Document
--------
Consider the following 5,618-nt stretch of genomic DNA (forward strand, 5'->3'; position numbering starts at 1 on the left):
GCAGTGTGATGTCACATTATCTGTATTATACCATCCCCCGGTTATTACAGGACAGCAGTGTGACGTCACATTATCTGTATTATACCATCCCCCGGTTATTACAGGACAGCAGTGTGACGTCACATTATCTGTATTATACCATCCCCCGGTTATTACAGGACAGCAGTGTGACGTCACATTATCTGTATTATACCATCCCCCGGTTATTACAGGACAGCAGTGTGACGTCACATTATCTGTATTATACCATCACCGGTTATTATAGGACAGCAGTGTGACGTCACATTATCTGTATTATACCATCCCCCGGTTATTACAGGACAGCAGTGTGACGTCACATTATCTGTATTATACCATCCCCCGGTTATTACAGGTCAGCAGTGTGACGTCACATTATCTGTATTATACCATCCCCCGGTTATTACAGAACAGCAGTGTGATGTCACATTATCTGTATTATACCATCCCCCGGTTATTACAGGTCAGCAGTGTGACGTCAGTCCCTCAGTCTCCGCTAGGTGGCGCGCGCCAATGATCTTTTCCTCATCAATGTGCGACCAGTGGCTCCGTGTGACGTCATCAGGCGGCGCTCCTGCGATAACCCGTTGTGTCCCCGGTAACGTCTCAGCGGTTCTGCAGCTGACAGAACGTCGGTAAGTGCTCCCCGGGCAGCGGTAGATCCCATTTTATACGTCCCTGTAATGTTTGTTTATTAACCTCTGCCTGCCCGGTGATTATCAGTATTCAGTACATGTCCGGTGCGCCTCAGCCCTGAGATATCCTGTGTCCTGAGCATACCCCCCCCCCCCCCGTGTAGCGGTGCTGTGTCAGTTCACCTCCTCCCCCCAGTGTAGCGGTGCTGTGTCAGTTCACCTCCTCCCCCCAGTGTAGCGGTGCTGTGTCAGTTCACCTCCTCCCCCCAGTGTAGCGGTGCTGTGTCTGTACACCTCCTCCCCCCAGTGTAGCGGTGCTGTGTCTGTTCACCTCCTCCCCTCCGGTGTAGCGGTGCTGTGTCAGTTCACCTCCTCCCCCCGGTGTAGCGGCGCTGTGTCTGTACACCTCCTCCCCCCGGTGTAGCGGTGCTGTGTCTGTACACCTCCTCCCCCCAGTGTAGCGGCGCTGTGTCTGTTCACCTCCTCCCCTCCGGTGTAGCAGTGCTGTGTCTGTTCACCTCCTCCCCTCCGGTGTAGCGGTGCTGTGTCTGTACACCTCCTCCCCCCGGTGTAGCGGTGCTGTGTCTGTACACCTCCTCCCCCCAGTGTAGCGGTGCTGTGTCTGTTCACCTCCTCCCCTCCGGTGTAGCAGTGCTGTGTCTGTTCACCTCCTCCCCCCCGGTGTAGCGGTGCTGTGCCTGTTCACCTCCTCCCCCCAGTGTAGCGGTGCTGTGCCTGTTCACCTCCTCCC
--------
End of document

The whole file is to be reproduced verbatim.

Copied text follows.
Consider the following 5,618-nt stretch of genomic DNA (forward strand, 5'->3'; position numbering starts at 1 on the left):
GCAGTGTGATGTCACATTATCTGTATTATACCATCCCCCGGTTATTACAGGACAGCAGTGTGACGTCACATTATCTGTATTATACCATCCCCCGGTTATTACAGGACAGCAGTGTGACGTCACATTATCTGTATTATACCATCCCCCGGTTATTACAGGACAGCAGTGTGACGTCACATTATCTGTATTATACCATCCCCCGGTTATTACAGGACAGCAGTGTGACGTCACATTATCTGTATTATACCATCACCGGTTATTATAGGACAGCAGTGTGACGTCACATTATCTGTATTATACCATCCCCCGGTTATTACAGGACAGCAGTGTGACGTCACATTATCTGTATTATACCATCCCCCGGTTATTACAGGTCAGCAGTGTGACGTCACATTATCTGTATTATACCATCCCCCGGTTATTACAGAACAGCAGTGTGATGTCACATTATCTGTATTATACCATCCCCCGGTTATTACAGGTCAGCAGTGTGACGTCAGTCCCTCAGTCTCCGCTAGGTGGCGCGCGCCAATGATCTTTTCCTCATCAATGTGCGACCAGTGGCTCCGTGTGACGTCATCAGGCGGCGCTCCTGCGATAACCCGTTGTGTCCCCGGTAACGTCTCAGCGGTTCTGCAGCTGACAGAACGTCGGTAAGTGCTCCCCGGGCAGCGGTAGATCCCATTTTATACGTCCCTGTAATGTTTGTTTATTAACCTCTGCCTGCCCGGTGATTATCAGTATTCAGTACATGTCCGGTGCGCCTCAGCCCTGAGATATCCTGTGTCCTGAGCATACCCCCCCCCCCCCCGTGTAGCGGTGCTGTGTCAGTTCACCTCCTCCCCCCAGTGTAGCGGTGCTGTGTCAGTTCACCTCCTCCCCCCAGTGTAGCGGTGCTGTGTCAGTTCACCTCCTCCCCCCAGTGTAGCGGTGCTGTGTCTGTACACCTCCTCCCCCCAGTGTAGCGGTGCTGTGTCTGTTCACCTCCTCCCCTCCGGTGTAGCGGTGCTGTGTCAGTTCACCTCCTCCCCCCGGTGTAGCGGCGCTGTGTCTGTACACCTCCTCCCCCCGGTGTAGCGGTGCTGTGTCTGTACACCTCCTCCCCCCAGTGTAGCGGCGCTGTGTCTGTTCACCTCCTCCCCTCCGGTGTAGCAGTGCTGTGTCTGTTCACCTCCTCCCCTCCGGTGTAGCGGTGCTGTGTCTGTACACCTCCTCCCCCCGGTGTAGCGGTGCTGTGTCTGTACACCTCCTCCCCCCAGTGTAGCGGTGCTGTGTCTGTTCACCTCCTCCCCTCCGGTGTAGCAGTGCTGTGTCTGTTCACCTCCTCCCCCCCGGTGTAGCGGTGCTGTGCCTGTTCACCTCCTCCCCCCAGTGTAGCGGTGCTGTGCCTGTTCACCTCCTCCC